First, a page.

As college students, I think it’s a shared experience that we dread the usual holiday “interview” questions that family members who we barely see ask us. It’s hard to walk into a room without a choir of questions like What’s your major again? What do you want to do with that? Does it make money? How old are you again? Are you dating anyone? I’ve always especially dreaded answering when I’m asked, “Do you have a job?”
This year, I attended a virtual Thanksgiving Zoom celebration with my extended family. While this looked a little different than normal holiday gatherings pre-Covid, I still was bothered by the same standard catch-up questions. Except this time when a family member asked if I had a job, I was genuinely excited for the opportunity to brag about my amazing team at CCM and the work we do. As the Social Justice and Advocacy Assistant at Catholic Campus Ministry, I work alongside an enthusiastic team dedicated to linking our Catholic identities to modern issues of justice today. Our team plans virtual programs for students to attend that are educational and offer practical solutions to addressing social justice movements.
After giving my family members my usual work-spiel, my uncle asked me another question. “Do you find conflicting views in your faith and involvement in activism?” he asked. When I hear this question as a Catholic, it fuels the passion I bring to my position here at CCM. I believe that to be immersed in the Catholic faith is to take up matters of social justice. The work that both being a Catholic and social justice advocate require is one and the same. Our faith tradition is beautiful in that its essence is to honor human dignity in everyone to fight for social change — no matter a person’s race, nationality, gender identity, sexual orientation, socio-economic status, etc. It is important to embrace the complex identities God gave humanity. In doing so, we must acknowledge the sometimes-negative systems that strip away at our human dignity and instead fight for change that uplifts all people, particularly those who are marginalized by society.
Furthermore, it is important to recognize the context in which I get asked this question about if my faith conflicts with social justice movements. Though Christianity has made a lot of progress over the years, it was used oftentimes in history to justify harmful views that try to take away a person’s dignity. Using Christianity is never an excuse to dismiss social concern. After all, as the Bible says “Let mutual love continue. Do not neglect to show hospitality to strangers, for by doing that some have entertained angels without knowing it (Hebrews 13:1-2).” Dismissing social concern through religion is straying away from the true message of the Gospel. In my position, I strive to use my Catholic faith to drive me to action. I encourage you all to do the same.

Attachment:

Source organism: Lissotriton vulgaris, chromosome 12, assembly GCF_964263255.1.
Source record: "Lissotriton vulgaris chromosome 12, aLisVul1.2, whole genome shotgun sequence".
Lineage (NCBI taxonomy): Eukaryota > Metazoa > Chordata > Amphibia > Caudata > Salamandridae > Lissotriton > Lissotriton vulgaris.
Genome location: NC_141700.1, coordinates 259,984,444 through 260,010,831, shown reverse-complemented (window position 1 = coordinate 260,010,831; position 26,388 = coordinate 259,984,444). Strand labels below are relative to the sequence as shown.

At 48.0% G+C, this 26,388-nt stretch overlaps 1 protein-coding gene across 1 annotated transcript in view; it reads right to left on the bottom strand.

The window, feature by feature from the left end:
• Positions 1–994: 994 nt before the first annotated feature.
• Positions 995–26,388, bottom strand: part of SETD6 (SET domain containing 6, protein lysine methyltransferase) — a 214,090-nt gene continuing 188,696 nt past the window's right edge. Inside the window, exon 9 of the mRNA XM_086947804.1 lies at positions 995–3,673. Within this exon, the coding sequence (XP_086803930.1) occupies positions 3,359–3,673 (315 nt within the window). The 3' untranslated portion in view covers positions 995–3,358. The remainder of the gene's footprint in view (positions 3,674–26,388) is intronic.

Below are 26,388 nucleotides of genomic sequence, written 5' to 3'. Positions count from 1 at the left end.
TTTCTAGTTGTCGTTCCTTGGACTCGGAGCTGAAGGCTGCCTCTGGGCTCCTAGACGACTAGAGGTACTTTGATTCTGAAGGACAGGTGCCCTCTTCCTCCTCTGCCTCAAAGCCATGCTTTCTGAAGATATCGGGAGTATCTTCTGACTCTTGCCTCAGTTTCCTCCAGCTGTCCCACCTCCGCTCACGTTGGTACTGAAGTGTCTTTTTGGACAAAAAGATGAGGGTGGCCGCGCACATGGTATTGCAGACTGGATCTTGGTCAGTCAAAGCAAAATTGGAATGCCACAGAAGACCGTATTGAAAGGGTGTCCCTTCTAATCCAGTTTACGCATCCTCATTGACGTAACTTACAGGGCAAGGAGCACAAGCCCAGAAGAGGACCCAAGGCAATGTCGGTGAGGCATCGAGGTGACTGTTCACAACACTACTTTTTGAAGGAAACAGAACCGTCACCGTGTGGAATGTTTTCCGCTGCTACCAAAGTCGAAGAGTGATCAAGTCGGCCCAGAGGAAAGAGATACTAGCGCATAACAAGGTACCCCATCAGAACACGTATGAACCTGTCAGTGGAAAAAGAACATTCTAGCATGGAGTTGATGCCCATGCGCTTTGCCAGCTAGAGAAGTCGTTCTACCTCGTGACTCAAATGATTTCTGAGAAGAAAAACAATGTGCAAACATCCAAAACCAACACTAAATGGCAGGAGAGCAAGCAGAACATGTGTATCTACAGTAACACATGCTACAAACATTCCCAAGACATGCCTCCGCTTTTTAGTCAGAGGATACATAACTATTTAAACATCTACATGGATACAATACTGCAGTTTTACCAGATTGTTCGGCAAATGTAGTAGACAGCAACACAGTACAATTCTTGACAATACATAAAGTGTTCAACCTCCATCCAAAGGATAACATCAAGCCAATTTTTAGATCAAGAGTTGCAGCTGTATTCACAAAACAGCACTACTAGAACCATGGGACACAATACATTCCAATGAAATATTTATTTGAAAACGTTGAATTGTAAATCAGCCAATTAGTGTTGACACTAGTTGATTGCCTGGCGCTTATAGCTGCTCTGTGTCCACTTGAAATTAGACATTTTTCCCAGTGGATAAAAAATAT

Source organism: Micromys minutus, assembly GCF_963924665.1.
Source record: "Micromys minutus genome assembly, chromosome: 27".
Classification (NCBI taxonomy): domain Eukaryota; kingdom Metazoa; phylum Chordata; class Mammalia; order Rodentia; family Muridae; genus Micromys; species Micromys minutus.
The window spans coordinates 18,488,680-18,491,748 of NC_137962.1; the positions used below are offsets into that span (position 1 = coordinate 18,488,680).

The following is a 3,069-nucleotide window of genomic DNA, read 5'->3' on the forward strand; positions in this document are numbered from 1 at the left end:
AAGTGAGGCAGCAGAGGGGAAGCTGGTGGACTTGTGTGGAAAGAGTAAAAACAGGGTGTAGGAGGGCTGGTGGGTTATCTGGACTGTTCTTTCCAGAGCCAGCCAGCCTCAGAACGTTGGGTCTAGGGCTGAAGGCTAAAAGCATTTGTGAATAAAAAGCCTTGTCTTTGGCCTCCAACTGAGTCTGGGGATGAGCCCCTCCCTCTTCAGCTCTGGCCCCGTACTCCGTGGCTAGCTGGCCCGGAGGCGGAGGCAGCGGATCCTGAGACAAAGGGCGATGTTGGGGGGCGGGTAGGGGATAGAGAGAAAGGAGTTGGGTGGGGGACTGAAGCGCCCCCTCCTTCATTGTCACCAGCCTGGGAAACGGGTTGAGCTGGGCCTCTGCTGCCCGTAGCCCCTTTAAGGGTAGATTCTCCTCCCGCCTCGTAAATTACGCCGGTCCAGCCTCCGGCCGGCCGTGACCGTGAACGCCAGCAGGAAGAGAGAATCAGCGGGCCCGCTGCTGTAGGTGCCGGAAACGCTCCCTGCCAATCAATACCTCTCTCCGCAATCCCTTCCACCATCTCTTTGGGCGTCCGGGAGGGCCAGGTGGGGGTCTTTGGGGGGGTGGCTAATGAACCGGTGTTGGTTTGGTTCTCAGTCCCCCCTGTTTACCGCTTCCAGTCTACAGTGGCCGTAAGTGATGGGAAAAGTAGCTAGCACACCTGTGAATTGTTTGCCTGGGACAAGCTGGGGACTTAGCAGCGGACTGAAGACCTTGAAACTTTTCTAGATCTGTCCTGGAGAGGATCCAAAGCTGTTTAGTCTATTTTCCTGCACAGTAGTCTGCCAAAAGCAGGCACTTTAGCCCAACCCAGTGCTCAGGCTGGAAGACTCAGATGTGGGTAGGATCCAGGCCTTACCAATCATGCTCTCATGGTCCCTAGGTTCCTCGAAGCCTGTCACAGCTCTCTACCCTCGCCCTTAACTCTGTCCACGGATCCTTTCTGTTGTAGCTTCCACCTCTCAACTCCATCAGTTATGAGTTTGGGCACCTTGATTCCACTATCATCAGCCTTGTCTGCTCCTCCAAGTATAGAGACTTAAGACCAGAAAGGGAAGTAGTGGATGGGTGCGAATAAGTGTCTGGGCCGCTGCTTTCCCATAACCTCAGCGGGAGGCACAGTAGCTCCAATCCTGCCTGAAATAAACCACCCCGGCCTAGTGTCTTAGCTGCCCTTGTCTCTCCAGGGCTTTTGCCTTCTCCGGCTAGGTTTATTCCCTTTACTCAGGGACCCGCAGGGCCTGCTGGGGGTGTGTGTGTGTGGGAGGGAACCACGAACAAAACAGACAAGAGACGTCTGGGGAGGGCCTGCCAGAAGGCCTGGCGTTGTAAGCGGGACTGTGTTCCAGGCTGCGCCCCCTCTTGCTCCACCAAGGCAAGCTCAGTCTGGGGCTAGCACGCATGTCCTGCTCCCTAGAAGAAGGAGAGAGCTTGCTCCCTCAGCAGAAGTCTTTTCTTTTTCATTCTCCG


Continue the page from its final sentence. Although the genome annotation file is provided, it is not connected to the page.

Working in this position allows me to deepen my understanding of the Church’s true teachings on matters of social justice. I explained to my uncle how through the Gospel and Catholic Social Teaching, the Church supports the views I hold concerning human rights. I have always been dedicated to advocating for social change, but this position helped me grow as a leader and as an advocate. It gave me a community and a space to collaborate with students who share my vision for a better, more just world that God would like to see. I invite everyone reading this article with a passion for activism to join our online community on Facebook at CCM: Social Justice and Advocacy. There, we regularly share posts and promote events that share resources about how to support different social causes through a Catholic, Vincentian lens.
By Kara Callahan, Social Justice and Advocacy Assistant